Jen: It must be exciting to be a fighter, to be totally free!
Shu Lien: Fighters have rules too: friendship, trust, integrity. Without rules, we wouldn’t survive for long.
Jen: I’ve read all about people like you. Roaming wild, beating up anyone who gets in your way!

Ultimately, this theme remains relevant in modern society. Many prodigies in life have had to make sacrifices—such as family, love, and friendships—in order to fulfill their potential and embrace their destiny in some respects.

The cast

The ensemble cast of Crouching Tiger Hidden Dragon is notably impressive. Initially, Shu Qi was slated to portray the main character, but she ultimately relinquished the role to Zhang Ziyi, who had recently made her debut in The Road Home.

As a former dancer, Zhang Ziyi adeptly mastered Kung Fu, and her performance in combat scenes was characterized by a poignant virtuosity.

The role was specifically crafted for Chow Yun Fat, imbuing it with a palpable sense of strength and sharpness, while Michelle Yeoh’s portrayal exuded grace and regality.

Upon rewatching the film, I came to realize that Chang Chen, who portrayed Dark Cloud, also appeared in The Grand Master and, more recently, Dune.

The other actors and actresses were impeccably chosen, particularly Jade Fox, whose portrayal as a villain still evoked a sense of decency and compassion towards her character.

The action

I am thoroughly impressed by the style and choreography of the action sequences. On one hand, the fight scenes possess a slight fantastical element with gravity-defying movements, while on the other hand, the one-on-one combat is incredibly fluid and awe-inspiring. It’s akin to watching a ballet of dancers mixed with a Matrix combat scene.

One distinguishing feature of this film is its emphasis on facial expressions, as evidenced in the fight scene between Li Mu Bai and Yu Jiao Long in the bamboo forest.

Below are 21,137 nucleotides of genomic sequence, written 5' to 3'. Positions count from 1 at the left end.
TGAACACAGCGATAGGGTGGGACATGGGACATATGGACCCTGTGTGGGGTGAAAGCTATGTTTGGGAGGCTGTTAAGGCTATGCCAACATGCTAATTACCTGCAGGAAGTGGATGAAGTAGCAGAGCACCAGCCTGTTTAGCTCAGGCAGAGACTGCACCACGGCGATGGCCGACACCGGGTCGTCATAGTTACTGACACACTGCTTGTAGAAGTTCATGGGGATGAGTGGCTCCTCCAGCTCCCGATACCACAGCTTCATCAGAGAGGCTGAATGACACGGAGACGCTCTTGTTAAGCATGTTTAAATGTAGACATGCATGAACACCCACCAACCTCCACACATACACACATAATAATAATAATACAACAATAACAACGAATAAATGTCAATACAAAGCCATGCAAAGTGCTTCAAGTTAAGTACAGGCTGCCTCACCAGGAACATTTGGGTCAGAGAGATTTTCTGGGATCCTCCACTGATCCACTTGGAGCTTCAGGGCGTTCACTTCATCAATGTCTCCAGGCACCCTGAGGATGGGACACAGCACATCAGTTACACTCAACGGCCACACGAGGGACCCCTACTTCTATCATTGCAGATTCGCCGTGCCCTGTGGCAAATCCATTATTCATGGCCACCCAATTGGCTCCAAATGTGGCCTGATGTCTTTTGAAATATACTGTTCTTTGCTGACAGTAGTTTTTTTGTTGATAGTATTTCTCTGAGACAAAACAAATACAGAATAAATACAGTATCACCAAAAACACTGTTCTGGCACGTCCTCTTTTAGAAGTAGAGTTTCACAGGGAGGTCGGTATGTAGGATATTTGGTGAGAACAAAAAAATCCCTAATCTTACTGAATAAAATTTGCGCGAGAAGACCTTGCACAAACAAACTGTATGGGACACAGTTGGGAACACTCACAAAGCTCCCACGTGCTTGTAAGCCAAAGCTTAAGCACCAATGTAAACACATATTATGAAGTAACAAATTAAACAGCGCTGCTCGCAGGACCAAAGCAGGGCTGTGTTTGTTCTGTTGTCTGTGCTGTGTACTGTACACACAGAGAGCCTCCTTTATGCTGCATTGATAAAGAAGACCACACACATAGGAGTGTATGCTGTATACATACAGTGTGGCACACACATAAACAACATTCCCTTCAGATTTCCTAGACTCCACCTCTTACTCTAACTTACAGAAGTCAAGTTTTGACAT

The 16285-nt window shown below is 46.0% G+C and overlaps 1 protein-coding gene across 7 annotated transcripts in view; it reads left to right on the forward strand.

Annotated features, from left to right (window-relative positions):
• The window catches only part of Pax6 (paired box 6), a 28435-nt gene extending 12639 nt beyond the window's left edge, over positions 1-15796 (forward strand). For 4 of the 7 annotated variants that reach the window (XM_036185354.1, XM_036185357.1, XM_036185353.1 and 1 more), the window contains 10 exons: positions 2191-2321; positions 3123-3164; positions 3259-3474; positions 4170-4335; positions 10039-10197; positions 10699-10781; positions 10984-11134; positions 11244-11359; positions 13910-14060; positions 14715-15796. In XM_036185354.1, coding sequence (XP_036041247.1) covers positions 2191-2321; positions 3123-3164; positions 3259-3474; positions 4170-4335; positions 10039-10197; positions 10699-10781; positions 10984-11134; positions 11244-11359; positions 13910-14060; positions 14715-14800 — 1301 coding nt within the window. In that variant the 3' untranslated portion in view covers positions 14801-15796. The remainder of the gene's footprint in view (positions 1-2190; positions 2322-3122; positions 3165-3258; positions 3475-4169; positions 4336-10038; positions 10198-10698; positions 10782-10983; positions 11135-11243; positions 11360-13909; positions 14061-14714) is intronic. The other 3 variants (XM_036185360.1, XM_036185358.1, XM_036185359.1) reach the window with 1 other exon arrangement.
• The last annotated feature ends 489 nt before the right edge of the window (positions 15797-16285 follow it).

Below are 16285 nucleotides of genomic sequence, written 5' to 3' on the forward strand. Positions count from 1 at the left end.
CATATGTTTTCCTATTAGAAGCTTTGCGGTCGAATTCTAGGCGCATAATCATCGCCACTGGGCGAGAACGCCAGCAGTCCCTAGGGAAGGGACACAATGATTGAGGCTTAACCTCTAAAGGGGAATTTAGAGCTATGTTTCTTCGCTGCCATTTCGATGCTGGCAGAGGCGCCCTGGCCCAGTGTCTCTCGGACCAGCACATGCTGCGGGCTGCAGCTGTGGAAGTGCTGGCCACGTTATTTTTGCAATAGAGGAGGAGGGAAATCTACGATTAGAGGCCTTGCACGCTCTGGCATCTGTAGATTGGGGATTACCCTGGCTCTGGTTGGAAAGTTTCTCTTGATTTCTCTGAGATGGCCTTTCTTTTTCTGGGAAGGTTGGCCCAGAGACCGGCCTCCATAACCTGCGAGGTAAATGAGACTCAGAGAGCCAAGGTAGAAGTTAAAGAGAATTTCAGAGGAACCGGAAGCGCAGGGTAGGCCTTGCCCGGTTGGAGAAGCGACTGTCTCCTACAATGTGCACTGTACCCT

The cinematography

The visual aesthetics of this film, shot on traditional film, are simply stunning. I’ve always found film to offer deeper and richer colors compared to digital formats. Faces are often illuminated frontally, with minimal shadow, reminiscent of beauty portraits. Exterior scenes, on the other hand, appear soft and diffuse.

I’m genuinely amazed at how they light and capture those action sequences, considering each shot lasts only a few seconds. The amount of effort put into this work is truly incredible. I can’t even fathom how they storyboard these combat scenes.

The soundtrack

Even though I watched this movie when I was young, I still vividly recall its score, which is exceptionally powerful. Yo-Yo Ma and Tan Dun did a remarkable job blending both Western and East Asian cultures.

Throughout the action scenes in the movie, the score follows the tempo of the movements. The attention to detail in the music is truly remarkable, and while it pays homage to what has come before, it also introduces innovative elements. It’s not often that a fantasy period film carries such profound messages.


9.0 out of 10.

Having seen Crouching Tiger, Hidden Dragon as a teenager, I found it mesmerizing. It’s only now, at nearly 37 years old, that I truly comprehend the significance behind the recklessness of the main character.

As the ending implies, Yu Jiao Long is an uncompromising character, or one might say, a pure-hearted individual, unwilling to be swayed by others or societal norms.

She embraces her identity and the consequences it entails, regardless of the outcomes, thus forging her own destiny on her own terms.

This sentiment resonates with many individuals in contemporary society, I believe. When educated from a young age and pressured to adhere to a predetermined path that serves societal interests, one may lose touch with their identity, the sense of adventure in their life, and ultimately, their destiny.


Crouching Tiger, Hidden Dragon

Video Production in Paris :

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Written by dudeoi